In the heap leaching process arsenic deportment is easily controlled, and has not represented any significant issues.
Rio Tinto’s step-out 400m grid drilling shows that the mineralised system remains open at depth and especially to the west. A recent hole drilled to the west of the Inferred Resource reported here has identified a new porphyry centre that appears connected to the known deposit by a mineralized skarn. This new porphyry, known as Mirador, is within Rio Tinto’s mining and exploration leases and will be further investigated by follow-up drilling.
Rio Tinto believes that there is significant potential to outline additional copper mineralisation and add to the La Granja resource base once further exploration is undertaken within its lease area. However, it is uncertain if further exploration will result in the determination of a Mineral Resource.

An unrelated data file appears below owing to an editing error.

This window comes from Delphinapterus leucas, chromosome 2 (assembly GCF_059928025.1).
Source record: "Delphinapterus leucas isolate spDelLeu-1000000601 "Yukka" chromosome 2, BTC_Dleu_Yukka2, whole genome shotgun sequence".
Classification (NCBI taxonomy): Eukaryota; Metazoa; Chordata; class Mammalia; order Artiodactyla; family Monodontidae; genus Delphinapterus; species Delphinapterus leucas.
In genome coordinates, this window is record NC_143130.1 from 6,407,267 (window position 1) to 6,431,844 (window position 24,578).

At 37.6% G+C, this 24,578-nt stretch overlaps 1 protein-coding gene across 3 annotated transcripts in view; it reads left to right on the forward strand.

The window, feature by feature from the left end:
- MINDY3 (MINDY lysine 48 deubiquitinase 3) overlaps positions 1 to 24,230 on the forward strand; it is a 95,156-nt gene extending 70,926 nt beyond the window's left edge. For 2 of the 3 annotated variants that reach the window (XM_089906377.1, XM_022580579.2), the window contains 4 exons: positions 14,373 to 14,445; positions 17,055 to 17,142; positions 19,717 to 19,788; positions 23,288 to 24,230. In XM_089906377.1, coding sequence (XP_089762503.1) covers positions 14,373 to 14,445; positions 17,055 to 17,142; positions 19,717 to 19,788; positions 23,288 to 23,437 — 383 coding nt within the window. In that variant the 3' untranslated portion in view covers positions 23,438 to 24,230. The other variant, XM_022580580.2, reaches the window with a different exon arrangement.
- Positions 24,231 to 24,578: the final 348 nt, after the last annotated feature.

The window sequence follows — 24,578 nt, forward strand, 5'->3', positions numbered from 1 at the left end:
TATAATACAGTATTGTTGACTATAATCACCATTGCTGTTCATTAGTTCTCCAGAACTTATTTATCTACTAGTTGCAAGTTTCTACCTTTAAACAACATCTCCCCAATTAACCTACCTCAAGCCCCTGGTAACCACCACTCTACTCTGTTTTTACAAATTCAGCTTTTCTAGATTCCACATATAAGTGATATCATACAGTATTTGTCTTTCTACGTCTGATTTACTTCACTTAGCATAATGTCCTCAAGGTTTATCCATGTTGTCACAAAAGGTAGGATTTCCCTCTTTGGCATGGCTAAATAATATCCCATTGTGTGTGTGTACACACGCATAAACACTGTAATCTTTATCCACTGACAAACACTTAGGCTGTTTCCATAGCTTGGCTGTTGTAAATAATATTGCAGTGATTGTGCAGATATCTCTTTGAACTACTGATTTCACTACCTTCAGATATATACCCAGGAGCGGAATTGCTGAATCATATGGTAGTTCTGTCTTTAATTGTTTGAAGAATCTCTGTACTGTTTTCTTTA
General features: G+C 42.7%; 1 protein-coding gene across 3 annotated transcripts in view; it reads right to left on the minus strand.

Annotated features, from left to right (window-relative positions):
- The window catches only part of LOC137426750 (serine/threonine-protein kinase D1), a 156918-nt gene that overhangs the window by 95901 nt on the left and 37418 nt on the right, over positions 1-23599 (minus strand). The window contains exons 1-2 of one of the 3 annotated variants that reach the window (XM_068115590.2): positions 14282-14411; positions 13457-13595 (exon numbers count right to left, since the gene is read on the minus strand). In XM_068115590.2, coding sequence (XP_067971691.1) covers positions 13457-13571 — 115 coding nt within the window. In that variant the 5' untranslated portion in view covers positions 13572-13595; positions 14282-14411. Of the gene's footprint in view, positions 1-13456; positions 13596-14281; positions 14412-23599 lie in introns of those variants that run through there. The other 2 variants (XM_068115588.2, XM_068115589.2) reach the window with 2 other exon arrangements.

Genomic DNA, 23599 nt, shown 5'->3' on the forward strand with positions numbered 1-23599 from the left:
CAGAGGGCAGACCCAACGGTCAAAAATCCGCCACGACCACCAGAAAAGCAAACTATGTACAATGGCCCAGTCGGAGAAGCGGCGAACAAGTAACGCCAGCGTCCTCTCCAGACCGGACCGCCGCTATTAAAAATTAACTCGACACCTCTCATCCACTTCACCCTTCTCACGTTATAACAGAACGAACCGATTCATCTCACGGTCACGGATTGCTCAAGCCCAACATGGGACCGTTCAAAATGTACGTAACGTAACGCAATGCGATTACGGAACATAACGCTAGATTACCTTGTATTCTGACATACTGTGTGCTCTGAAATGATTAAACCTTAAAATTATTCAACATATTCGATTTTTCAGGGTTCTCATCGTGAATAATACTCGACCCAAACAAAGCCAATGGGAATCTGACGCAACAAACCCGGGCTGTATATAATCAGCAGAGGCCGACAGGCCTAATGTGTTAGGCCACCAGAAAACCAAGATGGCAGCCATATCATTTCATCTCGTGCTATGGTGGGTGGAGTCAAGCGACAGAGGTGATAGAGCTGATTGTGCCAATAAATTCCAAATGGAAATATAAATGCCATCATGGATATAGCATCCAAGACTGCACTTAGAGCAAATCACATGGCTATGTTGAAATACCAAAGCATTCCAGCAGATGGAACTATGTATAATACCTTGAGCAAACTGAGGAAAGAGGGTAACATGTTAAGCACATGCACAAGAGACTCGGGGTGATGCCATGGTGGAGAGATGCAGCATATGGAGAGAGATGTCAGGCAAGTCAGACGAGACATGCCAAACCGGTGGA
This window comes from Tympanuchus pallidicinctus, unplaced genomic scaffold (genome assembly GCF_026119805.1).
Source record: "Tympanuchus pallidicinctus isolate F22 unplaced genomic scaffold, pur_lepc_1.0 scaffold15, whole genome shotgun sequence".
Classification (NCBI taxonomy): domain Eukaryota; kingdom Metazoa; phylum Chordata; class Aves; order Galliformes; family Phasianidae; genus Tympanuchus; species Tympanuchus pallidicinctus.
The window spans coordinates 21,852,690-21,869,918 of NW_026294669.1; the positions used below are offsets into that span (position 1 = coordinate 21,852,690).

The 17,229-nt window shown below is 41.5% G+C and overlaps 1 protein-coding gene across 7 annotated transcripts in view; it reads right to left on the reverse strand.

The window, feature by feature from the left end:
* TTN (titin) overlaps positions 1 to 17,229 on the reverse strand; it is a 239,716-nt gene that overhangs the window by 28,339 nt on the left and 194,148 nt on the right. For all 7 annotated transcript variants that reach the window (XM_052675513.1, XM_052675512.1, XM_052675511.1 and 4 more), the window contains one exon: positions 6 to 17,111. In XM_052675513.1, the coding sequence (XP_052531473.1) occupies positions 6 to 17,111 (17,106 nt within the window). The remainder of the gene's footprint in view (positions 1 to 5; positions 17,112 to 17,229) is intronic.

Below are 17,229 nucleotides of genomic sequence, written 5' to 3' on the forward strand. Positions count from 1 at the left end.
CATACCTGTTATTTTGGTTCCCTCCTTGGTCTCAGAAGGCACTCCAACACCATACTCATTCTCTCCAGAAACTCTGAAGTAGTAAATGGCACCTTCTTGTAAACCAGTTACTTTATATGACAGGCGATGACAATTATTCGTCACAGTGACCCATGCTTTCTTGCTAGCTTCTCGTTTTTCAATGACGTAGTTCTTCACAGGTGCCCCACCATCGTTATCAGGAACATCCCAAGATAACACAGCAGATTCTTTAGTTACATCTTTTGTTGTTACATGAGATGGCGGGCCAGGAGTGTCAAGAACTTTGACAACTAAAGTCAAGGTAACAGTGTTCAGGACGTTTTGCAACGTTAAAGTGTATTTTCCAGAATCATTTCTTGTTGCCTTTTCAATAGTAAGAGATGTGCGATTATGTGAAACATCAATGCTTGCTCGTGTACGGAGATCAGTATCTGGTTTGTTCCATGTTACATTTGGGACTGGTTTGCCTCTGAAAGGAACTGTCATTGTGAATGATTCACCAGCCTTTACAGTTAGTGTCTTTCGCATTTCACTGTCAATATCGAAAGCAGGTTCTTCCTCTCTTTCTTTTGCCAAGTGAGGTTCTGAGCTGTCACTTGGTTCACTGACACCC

The information in this report that relates to Mineral Resources is based on information compiled by Mark Howson who is a Member of the Institute of Materials, Minerals & Mining. Mark is a full-time employee of Rio Tinto Technology & Innovation and has experience which is relevant to the style of mineralization and type of deposit under consideration and to the activity which they have undertaken to qualify as a Competent Person as defined in the 2004 Edition of the ‘Australasian Code for Reporting of Exploration Results, Mineral Resources and Ore Reserves’. Mark Howson consents to the matters based on his information in the form and context in which it appears.